I am trying to be like Cinderella!

Yesterday, as she was sitting quitely in her car seat, my daughter bursted out with a rather worried voice: “I am trying and trying to be like Cinderella, but I can’t!”

I looked at my husband, shocked, panicked, and devastated by her remark…

Since she was born we tried our best to keep her away from Disney characters, particularly the so-called princesses. Why? For a variety of reasons that have to do with Disney (I explain these in other posts on Disney). Particularly for the princesses: I do not want my daughter to look up to someone whose only accomplishment in life is to ‘get’ a guy to kiss her! These princesses have nothing better in life but dress up, look pretty and find a prince. What role models do we present our daughters with? The prince’s looks are emhasized too, but at least he happens to be a knight or have some other heroic characteristic.

When girls want to be like a princess, it only entails looking pretty, wearing a fluffy dress, puting on a tiara, and charming a guy…etc.

I want my daugther to look up to Fatema, the daughter of Prophet Muhammad, or Aisha or Khatija…. Or Mother Theresa…. not some barbie doll that breeds anaroxic adolescents!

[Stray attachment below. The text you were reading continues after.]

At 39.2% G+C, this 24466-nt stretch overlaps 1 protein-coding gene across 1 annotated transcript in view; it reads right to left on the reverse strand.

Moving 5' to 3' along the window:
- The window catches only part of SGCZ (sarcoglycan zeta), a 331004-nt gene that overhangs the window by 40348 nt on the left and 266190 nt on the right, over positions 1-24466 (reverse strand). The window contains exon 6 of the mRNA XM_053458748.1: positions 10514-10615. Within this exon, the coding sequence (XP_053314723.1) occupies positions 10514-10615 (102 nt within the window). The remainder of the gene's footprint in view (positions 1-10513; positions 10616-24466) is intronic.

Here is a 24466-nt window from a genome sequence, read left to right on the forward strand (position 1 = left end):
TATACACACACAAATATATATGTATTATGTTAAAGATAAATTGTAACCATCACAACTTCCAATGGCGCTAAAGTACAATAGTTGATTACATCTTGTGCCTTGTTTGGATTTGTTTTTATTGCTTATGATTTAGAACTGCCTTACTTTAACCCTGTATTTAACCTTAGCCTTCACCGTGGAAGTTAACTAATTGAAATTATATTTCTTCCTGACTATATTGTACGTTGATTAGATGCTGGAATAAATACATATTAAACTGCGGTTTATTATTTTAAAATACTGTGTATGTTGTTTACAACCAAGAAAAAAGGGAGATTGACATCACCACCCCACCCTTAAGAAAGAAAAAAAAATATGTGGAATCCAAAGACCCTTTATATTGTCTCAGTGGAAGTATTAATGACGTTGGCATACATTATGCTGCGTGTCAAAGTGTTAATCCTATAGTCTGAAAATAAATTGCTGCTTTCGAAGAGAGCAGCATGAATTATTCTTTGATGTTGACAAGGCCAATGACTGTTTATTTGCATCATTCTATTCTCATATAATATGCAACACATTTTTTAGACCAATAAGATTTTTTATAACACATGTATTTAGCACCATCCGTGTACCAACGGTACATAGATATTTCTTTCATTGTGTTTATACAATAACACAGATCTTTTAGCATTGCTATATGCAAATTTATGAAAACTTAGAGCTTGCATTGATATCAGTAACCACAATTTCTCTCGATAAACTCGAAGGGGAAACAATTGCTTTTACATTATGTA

So you can imagine our horror when our daughter said she is trying so hard to be like Cinderalla but is so upset that she cannot be like her!

I took a deep breath and explained to her: “You what would be really amazing? Being like Fatema, the daughter of Prophet Muhammad. She was a very smart woman, mother of two great kids, an amazingly good person helping everyone around her…. It would be fantastic if you could try to be like her. That’s why we named you Fatema!”

Our daughter, who is the typical defiant toddler who is increasingly harder to reason with, just said: “Hmmm, alright, I will try!”

Pewww… A though moment handled well. But it left both me and my husband with a sense of helplessness. Despite all our efforts to raise her in the most natural and healthy way, she is still exposed to this nonsense. Well, we realized that we would not be able to keep her away from it totally (nor did we want to, since isolating her completely is not desirable), and that she would see these figures, hear about them from her friends…etc. But we were still shocked that she was exposed to their influence to this extent – that she was so impressionable and the little exposure made her want to be like Cinderella…

At the end, we came out of this incidence with more enthusiasm to provide alternative role models with her. I am searching for children’s books on Fatema and Aisha now!



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